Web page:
David Wrote: I Am a student at the University of Cape Town studying mechanical engineering. I spontaneously decided to build a pizza oven in the June/July Winter holidays, I came across your E-book, and I recruited some friends to help me follow your steps to build a pizza oven in my front yard. I had a pizza evening the other night and I thought I’d write to you to show my appreciation.
A couple of comments about my pizza oven:
· I made some design alterations. As I have a small yard with little greenery, I didn’t want to destroy all the greenery I had and take up all the space, I made a corner model. This worked really nicely.
· My pizza oven is significantly larger than your specs, just so that I would not have to make 1 pizza at a time.
· I used rosso clay mixed with sand. As it was winter, the first layer took 2 weeks to dry completely. This difference in the time that was expected caused the pizza oven to collapse a couple of times.
· I found that with a flue, the oven gets hotter and water wont seep through hole.
· Without a waterproof paint, the clay literally melts with the introduction of water!
· There was a lot of trial and error and my house was a construction site for 4 months. One needs to be resilient and learn from mistakes, and just keep reconstructing!!
Another important thing that I learnt was that the bottom (edges) of the first layer was not completely dry before applying the insulation layer while the top was rock solid and 100% dry from the fire inside. Eventually the oven collapsed and we were under budget, so we rehydrated the rock solid clay as the clay/sand mixture to be put on the new sand former on the second attempt. We were hesitant to do this as we didn’t know if rehydrating the hardened clay would be a success!! Thank god it held strong and conducted heat!!
The whole project cost R2700 (£190) with paint.
John Francis – Russell Springs, Kentucky, USA
John said: “Kimberly’s vineyard, and berry patch are in the background. In it’s maiden voyage last night it got so hot that we toasted marshmallows over the chimney! For the thermal layer, we used hay stubble and clay slip, rather than wood.”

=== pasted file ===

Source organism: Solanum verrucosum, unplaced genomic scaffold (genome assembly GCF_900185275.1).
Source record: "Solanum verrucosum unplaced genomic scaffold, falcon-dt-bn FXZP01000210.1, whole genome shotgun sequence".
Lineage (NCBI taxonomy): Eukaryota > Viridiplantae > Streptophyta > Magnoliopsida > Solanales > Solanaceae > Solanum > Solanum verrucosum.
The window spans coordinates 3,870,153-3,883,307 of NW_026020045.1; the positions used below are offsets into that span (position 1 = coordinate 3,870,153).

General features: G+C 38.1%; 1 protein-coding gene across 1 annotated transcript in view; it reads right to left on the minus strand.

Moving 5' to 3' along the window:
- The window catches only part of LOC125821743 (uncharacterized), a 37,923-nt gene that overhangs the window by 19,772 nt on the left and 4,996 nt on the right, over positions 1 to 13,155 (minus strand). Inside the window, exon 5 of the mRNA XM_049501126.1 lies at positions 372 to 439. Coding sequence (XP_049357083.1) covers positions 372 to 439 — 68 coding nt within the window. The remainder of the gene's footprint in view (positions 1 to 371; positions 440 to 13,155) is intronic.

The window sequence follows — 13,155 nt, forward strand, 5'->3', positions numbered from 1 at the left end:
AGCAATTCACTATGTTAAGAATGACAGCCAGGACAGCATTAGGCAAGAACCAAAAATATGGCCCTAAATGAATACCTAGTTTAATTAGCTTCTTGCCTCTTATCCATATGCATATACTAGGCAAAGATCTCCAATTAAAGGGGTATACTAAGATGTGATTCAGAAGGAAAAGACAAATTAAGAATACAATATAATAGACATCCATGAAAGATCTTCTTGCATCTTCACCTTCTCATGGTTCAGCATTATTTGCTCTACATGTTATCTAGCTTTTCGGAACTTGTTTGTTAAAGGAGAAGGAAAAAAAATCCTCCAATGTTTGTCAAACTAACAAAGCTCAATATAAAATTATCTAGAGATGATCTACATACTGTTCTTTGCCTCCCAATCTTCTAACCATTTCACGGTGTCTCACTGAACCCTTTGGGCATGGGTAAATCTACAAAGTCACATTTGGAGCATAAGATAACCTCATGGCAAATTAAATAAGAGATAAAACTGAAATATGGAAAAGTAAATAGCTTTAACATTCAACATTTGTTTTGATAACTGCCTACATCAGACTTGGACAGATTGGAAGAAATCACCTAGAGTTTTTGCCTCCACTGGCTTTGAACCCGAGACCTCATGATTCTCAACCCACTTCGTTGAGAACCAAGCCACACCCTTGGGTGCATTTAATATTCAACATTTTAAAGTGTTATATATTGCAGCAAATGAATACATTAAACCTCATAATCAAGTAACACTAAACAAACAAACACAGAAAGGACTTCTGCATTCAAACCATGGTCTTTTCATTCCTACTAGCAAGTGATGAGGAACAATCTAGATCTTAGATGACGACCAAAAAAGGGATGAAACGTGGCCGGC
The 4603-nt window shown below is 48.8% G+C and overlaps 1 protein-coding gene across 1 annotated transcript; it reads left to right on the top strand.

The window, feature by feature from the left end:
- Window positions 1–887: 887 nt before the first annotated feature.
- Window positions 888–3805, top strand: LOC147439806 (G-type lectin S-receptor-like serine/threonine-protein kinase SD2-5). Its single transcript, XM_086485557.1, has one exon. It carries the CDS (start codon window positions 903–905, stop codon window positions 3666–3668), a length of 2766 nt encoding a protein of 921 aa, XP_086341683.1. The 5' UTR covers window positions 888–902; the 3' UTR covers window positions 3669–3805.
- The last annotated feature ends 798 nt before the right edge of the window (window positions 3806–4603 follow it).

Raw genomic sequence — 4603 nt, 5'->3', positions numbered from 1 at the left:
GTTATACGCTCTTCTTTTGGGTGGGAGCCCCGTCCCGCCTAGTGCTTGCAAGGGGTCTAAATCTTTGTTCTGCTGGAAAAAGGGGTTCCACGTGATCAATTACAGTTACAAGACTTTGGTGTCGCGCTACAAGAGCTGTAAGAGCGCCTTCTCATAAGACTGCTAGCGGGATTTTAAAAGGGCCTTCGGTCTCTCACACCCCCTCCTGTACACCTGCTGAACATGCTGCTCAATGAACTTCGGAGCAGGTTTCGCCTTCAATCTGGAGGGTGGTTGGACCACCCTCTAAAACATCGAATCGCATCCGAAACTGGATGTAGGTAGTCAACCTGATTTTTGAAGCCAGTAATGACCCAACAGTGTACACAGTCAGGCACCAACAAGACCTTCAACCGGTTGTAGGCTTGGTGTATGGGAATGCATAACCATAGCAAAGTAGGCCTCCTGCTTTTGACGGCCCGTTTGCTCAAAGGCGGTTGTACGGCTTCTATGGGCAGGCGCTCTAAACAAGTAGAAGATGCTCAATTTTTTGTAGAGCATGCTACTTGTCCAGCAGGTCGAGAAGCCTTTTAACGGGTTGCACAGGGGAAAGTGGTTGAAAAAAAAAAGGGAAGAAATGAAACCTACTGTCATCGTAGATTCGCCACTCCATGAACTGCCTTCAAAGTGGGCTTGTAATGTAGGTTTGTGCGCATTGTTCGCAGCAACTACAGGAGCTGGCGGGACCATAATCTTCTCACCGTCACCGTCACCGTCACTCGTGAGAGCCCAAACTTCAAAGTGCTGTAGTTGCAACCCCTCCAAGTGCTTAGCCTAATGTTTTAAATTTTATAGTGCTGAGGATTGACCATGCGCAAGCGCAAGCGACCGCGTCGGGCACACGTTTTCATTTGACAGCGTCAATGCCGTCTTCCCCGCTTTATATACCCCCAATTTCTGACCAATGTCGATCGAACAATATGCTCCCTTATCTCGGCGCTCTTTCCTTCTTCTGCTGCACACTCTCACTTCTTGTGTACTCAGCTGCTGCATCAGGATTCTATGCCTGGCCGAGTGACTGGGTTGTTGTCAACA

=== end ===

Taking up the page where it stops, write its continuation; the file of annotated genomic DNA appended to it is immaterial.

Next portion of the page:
Thanks for the photo John. Enjoy!
Oscar de Bruijn – Manchester, UK
A very neat oven by Oscar who, incidentally, built the brick arch first. That’s the second time I have seen this done lately. Nice work Oscar, thanks for sharing.
Jim Harrison – Northumberland, UK
Examples of awesome ovens are coming thing and fast recently. This oven by Jim Harrison is no exception! It’s a work of art (literally) – just look at that chimney. Here’s what Jim said about his oven:
The oven was quickly nicknamed George, after George Stephenson the great Industrialist and the most famous person from this region. Well I suppose I could have called it Gazza as he was full of steam and smoke most of the time too.
Best Regards and thanks again for a very informative blog.
Here’s the photos folks and a link to a video showing the build progress.
Thanks for sharing Jim!
Jim Allen – Oxfordshire, UK
Another cracking example (no pun intended!) here from Jim who came on one of my courses earlier this year. Look at that plinth made from local Cotswold stone – amazing! Jim tells me he made pizzas for a large party of friends on the oven’s inaugural firing. He intends to fill that crack soon so it’ll be just perfect again. Nice work Jim.
Jeanette Harris – Washington State, USA
“I started building the plinth last September. Finished it right before winter started. Took most of the winter to “collect” empty wine bottles for the floor insulation.
We live on the west coast of the United States in Washington State on the slopes of Mt. Rainier. All this means our geography is much like yours in England except we are farther north….AND a lot of rain. (notice the blue canopy).
About a month ago I restarted construction. You can see how big it is. The interior of the oven is 36 inches wide and 44 inches deep. The dome is 17 inches high and the inside door is 15 inches wide. I started the first small drying fires 10 days ago and the first VERY HOT fire last Sunday. The oven floor eventually got to 900 degrees! It’s also going to have a fire place/grill to the left of the oven. I’m going to face the cement blocks with my own hand made tiles and I’m making a terracotta stovepipe for it. We (eventually) will build a structure for it to protect it and us from our winter rains.
For the 4th of July I made a beer can chicken and roasted onions and garlic.
I downloaded and used your book along with Kiko Denzer’s book. Between the two of them I could not fail!
Thanks for all the help!
Our plan it to make this the “community oven” for all our neighbors. It certainly is big enough”